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USPS Delays Same-Day Trial

December 12th, 2012

That’s nice safe thinking. It may also be dangerously wrong-headed in several ways.

One wrong-headed thought is the notion that Amazon’s quick-delivery program hasn’t been successful. We don’t know if it has, but there’s a very obvious reason Amazon might be taking its time with expansion: Unlike brick-and-mortar retailers, Amazon has to build a distribution center wherever it wants to deliver. That costs money and also exposes Amazon to sales-tax requirements.

There’s only so fast that Amazon can build DCs, and only so fast that it can cut deals for tax relief in exchange for building those DCs. (That could explain why Amazon isn’t doing same-day in California—it just did its tax deal there last year.) Meanwhile, Amazon has more same-day delivery experience than all other retailers combined—except for pizza places, of course.

Another troublesome misconception is the idea that testing same-day should require a big investment. It shouldn’t. In fact, it’s doubtful how much useful information eBay’s same-day tests in SF and New York will generate, because the cost of the trial—hiring its own couriers, paying full price for the products it delivers, offering big discounts for the first few deliveries—will swamp any chance at profitability. The auction giant even admits that its trial is a loss-leader.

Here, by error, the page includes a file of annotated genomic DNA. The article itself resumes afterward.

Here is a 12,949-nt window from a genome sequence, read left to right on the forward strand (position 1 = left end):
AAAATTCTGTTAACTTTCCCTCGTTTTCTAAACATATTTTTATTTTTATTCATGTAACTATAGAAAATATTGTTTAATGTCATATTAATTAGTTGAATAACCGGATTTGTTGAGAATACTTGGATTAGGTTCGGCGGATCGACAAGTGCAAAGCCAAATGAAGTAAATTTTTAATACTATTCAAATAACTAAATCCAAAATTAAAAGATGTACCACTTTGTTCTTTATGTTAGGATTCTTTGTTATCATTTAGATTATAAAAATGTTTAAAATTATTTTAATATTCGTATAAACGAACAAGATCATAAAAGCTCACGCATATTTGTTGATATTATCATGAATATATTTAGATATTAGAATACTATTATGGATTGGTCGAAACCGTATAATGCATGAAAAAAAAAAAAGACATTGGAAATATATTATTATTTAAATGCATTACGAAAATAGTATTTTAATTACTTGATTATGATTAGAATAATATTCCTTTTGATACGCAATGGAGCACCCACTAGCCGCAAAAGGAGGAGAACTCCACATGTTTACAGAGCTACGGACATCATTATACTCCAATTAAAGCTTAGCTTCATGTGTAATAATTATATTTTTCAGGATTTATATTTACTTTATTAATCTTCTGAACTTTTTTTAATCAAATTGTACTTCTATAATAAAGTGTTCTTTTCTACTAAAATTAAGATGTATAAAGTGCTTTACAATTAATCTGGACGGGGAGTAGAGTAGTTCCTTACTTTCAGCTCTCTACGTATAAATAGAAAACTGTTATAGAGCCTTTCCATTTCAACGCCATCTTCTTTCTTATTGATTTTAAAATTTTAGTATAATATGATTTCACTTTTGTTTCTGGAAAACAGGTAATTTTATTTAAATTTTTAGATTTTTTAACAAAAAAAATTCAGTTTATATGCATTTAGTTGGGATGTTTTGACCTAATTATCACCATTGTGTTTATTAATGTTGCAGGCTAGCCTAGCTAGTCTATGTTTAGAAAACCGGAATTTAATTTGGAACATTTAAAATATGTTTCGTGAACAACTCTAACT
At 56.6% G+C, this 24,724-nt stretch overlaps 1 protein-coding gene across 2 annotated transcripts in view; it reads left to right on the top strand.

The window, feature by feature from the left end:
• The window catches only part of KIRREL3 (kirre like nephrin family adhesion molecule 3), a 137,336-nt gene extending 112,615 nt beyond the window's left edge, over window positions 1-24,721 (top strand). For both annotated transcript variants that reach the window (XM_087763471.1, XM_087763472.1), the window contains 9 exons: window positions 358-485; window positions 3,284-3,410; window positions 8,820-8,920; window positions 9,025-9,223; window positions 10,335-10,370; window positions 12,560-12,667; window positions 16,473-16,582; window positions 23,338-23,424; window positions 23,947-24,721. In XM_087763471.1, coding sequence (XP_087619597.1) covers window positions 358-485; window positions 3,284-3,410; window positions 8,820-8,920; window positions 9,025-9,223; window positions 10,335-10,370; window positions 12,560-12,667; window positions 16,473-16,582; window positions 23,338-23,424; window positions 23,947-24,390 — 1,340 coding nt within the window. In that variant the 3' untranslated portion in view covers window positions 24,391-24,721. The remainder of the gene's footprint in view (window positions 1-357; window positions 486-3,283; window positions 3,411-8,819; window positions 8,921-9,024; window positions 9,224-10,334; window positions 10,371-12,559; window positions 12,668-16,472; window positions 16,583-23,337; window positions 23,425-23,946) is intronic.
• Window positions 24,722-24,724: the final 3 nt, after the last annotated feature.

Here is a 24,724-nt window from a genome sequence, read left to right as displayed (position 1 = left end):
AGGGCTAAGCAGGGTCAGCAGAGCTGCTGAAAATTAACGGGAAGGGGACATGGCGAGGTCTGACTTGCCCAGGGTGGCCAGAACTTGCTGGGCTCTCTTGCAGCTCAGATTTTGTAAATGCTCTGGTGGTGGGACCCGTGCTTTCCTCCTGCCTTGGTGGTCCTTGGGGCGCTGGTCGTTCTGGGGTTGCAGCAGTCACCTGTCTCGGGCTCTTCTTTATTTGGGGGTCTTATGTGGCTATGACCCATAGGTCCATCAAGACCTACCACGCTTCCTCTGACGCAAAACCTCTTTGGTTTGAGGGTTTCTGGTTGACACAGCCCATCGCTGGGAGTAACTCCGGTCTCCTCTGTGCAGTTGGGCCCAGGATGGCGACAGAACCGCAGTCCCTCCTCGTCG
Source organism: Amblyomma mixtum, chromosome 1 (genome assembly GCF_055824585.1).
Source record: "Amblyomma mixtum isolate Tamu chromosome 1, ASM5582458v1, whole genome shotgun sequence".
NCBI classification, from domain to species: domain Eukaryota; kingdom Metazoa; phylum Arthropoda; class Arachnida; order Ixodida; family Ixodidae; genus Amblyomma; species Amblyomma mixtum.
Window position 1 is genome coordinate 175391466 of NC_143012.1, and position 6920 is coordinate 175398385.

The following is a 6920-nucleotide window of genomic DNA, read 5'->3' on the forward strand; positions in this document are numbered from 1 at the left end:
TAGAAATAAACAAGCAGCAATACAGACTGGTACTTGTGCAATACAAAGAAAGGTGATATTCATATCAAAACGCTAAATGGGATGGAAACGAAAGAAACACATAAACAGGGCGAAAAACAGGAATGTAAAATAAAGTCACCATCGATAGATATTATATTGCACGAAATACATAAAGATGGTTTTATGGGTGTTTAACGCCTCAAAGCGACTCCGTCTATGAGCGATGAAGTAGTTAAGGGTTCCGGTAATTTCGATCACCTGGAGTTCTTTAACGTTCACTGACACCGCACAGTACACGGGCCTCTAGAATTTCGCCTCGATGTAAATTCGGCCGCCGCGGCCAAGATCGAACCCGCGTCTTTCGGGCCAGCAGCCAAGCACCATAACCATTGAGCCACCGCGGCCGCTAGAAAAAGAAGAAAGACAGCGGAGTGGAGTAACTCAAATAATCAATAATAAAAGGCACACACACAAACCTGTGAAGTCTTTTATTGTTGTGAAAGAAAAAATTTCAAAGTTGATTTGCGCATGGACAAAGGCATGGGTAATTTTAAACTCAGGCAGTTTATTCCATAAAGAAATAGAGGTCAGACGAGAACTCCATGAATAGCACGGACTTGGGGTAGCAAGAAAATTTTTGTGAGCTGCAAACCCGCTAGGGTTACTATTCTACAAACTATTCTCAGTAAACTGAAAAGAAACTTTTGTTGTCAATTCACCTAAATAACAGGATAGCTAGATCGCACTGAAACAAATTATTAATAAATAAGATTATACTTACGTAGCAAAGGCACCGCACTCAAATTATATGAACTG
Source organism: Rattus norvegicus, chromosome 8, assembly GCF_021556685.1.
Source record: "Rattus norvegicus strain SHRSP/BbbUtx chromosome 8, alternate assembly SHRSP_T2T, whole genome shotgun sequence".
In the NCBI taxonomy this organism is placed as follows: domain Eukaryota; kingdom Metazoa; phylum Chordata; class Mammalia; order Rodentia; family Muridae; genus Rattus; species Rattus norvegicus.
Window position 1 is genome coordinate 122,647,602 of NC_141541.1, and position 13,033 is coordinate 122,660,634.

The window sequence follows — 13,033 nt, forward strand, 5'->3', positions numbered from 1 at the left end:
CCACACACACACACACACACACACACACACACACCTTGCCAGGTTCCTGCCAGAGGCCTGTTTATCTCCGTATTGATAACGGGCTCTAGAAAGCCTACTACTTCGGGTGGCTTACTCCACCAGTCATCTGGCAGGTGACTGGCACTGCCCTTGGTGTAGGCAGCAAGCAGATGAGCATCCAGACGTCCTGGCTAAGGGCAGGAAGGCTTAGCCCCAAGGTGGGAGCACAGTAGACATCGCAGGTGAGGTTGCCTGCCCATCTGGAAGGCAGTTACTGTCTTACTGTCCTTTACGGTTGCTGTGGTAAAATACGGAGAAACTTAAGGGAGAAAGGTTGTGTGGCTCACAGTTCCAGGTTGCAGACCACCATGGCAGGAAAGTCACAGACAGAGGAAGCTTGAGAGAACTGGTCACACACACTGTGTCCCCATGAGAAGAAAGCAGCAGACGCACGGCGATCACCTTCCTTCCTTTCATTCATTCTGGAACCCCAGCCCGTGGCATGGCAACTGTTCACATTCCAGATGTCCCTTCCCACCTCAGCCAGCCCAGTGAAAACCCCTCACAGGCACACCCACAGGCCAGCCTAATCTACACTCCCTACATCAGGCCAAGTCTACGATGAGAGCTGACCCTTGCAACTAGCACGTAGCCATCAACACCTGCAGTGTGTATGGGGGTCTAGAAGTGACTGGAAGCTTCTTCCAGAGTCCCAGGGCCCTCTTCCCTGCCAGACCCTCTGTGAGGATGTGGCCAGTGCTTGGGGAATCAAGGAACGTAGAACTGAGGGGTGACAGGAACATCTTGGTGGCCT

However, a brick-and-mortar retailer doesn’t have to do those things. In fact, chains really shouldn’t. Courier services already exist. Same-day delivery can be an option that only appears on an E-Commerce site depending on delivery Zip code. The hard part is working out the logistics. The prize is learning how much customers are willing to pay for quick delivery and, more important, how many customers will shell out extra for the service.

But the biggest bit of wrong-headedness in this “change is good, you go first” mindset about same-day is the idea that this is like any other tweak to retail. It’s not. It’s more like trying something different on Black Friday. You can’t do that in July—it only makes sense on the day after Thanksgiving. (OK, as Black Friday marches toward Halloween, that’s no longer quite true, but you know what we mean.)

Same-day delivery really is made for December. Any tests a chain doesn’t make now will have to wait a year for the results that really matter. Any chain that’s testing now could have a huge advantage that competitors will literally have to wait a year to catch up to.

And if it sounds like that’s not a problem because the USPS may have only one still-unrevealed chain to start its trial next week, think about this: Walmart is already doing same-day on its own, and several other unnamed chains are doing Google’s trial.

If you’re not one of them, you’re already a year behind.


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